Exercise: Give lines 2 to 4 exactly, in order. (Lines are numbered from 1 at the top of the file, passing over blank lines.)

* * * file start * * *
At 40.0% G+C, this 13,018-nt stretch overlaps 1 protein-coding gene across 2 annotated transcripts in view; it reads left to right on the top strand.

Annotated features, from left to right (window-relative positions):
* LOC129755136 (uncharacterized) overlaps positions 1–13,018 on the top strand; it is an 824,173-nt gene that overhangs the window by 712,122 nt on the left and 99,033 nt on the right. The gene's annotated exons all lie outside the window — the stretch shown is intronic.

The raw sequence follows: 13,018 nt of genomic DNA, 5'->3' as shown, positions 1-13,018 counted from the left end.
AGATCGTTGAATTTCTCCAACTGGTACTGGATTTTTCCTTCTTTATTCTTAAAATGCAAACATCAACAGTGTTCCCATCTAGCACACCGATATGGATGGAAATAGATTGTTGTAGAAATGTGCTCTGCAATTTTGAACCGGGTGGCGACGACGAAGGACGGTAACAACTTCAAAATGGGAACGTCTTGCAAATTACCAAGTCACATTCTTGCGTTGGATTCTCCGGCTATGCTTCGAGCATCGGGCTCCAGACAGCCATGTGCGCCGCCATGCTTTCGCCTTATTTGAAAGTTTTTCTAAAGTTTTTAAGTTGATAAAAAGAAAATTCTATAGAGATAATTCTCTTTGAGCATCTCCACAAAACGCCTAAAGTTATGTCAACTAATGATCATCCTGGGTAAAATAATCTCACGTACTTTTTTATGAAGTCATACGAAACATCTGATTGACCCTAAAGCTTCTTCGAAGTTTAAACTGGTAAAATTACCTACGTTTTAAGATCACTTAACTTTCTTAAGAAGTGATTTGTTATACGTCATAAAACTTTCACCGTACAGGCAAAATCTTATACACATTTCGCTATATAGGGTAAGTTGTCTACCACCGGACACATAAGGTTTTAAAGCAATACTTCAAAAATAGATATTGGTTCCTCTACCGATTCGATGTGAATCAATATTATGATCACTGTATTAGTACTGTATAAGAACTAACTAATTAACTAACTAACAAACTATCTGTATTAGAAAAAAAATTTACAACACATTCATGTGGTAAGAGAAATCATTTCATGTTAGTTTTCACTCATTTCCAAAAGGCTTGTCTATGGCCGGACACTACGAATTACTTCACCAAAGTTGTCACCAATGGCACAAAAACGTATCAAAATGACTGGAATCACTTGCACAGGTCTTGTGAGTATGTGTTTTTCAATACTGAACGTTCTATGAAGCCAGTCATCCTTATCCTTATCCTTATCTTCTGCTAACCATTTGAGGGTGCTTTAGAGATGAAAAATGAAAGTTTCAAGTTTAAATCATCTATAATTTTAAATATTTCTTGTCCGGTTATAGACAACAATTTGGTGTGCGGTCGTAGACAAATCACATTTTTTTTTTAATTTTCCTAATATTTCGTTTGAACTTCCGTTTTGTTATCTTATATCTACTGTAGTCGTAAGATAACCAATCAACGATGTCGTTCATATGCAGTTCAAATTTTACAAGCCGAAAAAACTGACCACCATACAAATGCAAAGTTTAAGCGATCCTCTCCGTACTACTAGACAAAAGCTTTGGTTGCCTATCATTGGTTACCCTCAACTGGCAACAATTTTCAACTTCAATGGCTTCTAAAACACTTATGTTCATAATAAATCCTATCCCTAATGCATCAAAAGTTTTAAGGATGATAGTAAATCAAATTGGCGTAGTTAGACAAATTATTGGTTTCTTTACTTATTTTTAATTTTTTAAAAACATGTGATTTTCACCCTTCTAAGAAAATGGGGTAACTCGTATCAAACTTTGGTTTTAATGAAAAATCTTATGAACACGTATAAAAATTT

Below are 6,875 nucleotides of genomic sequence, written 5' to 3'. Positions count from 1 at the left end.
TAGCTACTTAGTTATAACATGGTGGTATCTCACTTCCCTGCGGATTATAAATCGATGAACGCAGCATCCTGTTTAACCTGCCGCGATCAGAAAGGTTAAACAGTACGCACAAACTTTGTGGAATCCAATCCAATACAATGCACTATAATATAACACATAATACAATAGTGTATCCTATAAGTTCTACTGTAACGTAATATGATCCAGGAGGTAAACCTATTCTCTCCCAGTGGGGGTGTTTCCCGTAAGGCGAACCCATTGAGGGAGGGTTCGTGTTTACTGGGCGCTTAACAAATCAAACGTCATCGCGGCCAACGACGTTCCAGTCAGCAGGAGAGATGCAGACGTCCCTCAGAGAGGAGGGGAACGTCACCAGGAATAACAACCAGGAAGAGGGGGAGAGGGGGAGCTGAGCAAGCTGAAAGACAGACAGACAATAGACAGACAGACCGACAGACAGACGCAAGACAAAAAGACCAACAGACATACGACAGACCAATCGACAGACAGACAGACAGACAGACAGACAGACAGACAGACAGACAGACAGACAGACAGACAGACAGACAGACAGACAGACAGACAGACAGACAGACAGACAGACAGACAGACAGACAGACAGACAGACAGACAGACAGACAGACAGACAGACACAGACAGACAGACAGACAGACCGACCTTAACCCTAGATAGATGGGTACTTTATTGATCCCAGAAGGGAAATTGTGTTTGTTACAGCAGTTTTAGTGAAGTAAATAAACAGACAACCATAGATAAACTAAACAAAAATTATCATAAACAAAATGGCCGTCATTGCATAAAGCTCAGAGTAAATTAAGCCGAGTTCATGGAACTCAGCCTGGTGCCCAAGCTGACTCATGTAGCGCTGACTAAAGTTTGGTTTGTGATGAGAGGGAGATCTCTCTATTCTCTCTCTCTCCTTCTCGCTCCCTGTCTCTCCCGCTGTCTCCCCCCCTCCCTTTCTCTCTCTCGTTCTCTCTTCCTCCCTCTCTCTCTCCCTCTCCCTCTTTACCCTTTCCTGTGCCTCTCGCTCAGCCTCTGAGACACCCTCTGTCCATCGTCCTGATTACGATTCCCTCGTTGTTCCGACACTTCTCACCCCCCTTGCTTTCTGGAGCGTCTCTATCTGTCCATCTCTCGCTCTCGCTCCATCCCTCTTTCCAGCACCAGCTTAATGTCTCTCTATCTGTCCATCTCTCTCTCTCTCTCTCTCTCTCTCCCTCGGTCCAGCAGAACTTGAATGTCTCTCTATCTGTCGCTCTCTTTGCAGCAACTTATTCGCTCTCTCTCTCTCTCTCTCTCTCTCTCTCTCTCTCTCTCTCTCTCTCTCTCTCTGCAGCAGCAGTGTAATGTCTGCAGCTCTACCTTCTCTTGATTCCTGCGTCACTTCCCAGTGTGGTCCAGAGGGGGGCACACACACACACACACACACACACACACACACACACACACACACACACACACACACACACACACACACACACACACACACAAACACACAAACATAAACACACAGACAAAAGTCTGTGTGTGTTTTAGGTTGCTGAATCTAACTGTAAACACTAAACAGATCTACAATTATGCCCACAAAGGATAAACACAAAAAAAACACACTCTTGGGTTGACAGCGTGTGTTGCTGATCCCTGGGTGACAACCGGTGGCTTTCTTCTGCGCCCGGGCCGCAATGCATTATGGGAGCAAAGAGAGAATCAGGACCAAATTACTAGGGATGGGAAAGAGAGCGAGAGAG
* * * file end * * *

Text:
Annotated features, from left to right (window-relative positions):
* LOC129755136 (uncharacterized) overlaps positions 1–13,018 on the top strand; it is an 824,173-nt gene that overhangs the window by 712,122 nt on the left and 99,033 nt on the right. The gene's annotated exons all lie outside the window — the stretch shown is intronic.

The raw sequence follows: 13,018 nt of genomic DNA, 5'->3' as shown, positions 1-13,018 counted from the left end.